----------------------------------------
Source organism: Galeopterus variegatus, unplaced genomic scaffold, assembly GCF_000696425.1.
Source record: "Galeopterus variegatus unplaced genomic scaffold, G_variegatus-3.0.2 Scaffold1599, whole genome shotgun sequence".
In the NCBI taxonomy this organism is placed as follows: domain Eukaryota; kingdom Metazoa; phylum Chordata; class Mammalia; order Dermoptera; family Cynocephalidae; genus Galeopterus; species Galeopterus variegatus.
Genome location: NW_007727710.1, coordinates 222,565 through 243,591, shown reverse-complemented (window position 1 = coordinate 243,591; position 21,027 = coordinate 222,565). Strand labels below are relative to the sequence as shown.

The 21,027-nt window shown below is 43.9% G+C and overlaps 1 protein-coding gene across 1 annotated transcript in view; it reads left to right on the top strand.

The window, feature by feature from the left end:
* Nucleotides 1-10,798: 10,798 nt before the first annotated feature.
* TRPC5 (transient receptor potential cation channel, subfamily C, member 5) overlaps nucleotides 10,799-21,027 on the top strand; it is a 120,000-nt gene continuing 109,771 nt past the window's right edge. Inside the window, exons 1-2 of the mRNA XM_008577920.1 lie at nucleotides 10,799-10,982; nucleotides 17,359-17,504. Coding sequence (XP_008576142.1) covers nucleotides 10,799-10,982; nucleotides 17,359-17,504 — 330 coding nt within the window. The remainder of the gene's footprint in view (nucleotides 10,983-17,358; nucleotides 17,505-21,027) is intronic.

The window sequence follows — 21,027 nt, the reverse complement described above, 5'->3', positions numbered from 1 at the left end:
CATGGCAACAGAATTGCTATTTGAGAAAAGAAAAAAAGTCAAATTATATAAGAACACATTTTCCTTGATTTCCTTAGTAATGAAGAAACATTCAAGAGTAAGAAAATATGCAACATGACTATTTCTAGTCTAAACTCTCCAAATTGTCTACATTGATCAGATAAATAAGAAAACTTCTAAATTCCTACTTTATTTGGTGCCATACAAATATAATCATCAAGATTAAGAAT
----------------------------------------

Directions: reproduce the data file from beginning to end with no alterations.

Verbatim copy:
Source organism: Galeopterus variegatus, unplaced genomic scaffold, assembly GCF_000696425.1.
Source record: "Galeopterus variegatus unplaced genomic scaffold, G_variegatus-3.0.2 Scaffold1599, whole genome shotgun sequence".
In the NCBI taxonomy this organism is placed as follows: domain Eukaryota; kingdom Metazoa; phylum Chordata; class Mammalia; order Dermoptera; family Cynocephalidae; genus Galeopterus; species Galeopterus variegatus.
Genome location: NW_007727710.1, coordinates 222,565 through 243,591, shown reverse-complemented (window position 1 = coordinate 243,591; position 21,027 = coordinate 222,565). Strand labels below are relative to the sequence as shown.

The 21,027-nt window shown below is 43.9% G+C and overlaps 1 protein-coding gene across 1 annotated transcript in view; it reads left to right on the top strand.

The window, feature by feature from the left end:
* Nucleotides 1-10,798: 10,798 nt before the first annotated feature.
* TRPC5 (transient receptor potential cation channel, subfamily C, member 5) overlaps nucleotides 10,799-21,027 on the top strand; it is a 120,000-nt gene continuing 109,771 nt past the window's right edge. Inside the window, exons 1-2 of the mRNA XM_008577920.1 lie at nucleotides 10,799-10,982; nucleotides 17,359-17,504. Coding sequence (XP_008576142.1) covers nucleotides 10,799-10,982; nucleotides 17,359-17,504 — 330 coding nt within the window. The remainder of the gene's footprint in view (nucleotides 10,983-17,358; nucleotides 17,505-21,027) is intronic.

The window sequence follows — 21,027 nt, the reverse complement described above, 5'->3', positions numbered from 1 at the left end:
CATGGCAACAGAATTGCTATTTGAGAAAAGAAAAAAAGTCAAATTATATAAGAACACATTTTCCTTGATTTCCTTAGTAATGAAGAAACATTCAAGAGTAAGAAAATATGCAACATGACTATTTCTAGTCTAAACTCTCCAAATTGTCTACATTGATCAGATAAATAAGAAAACTTCTAAATTCCTACTTTATTTGGTGCCATACAAATATAATCATCAAGATTAAGAAT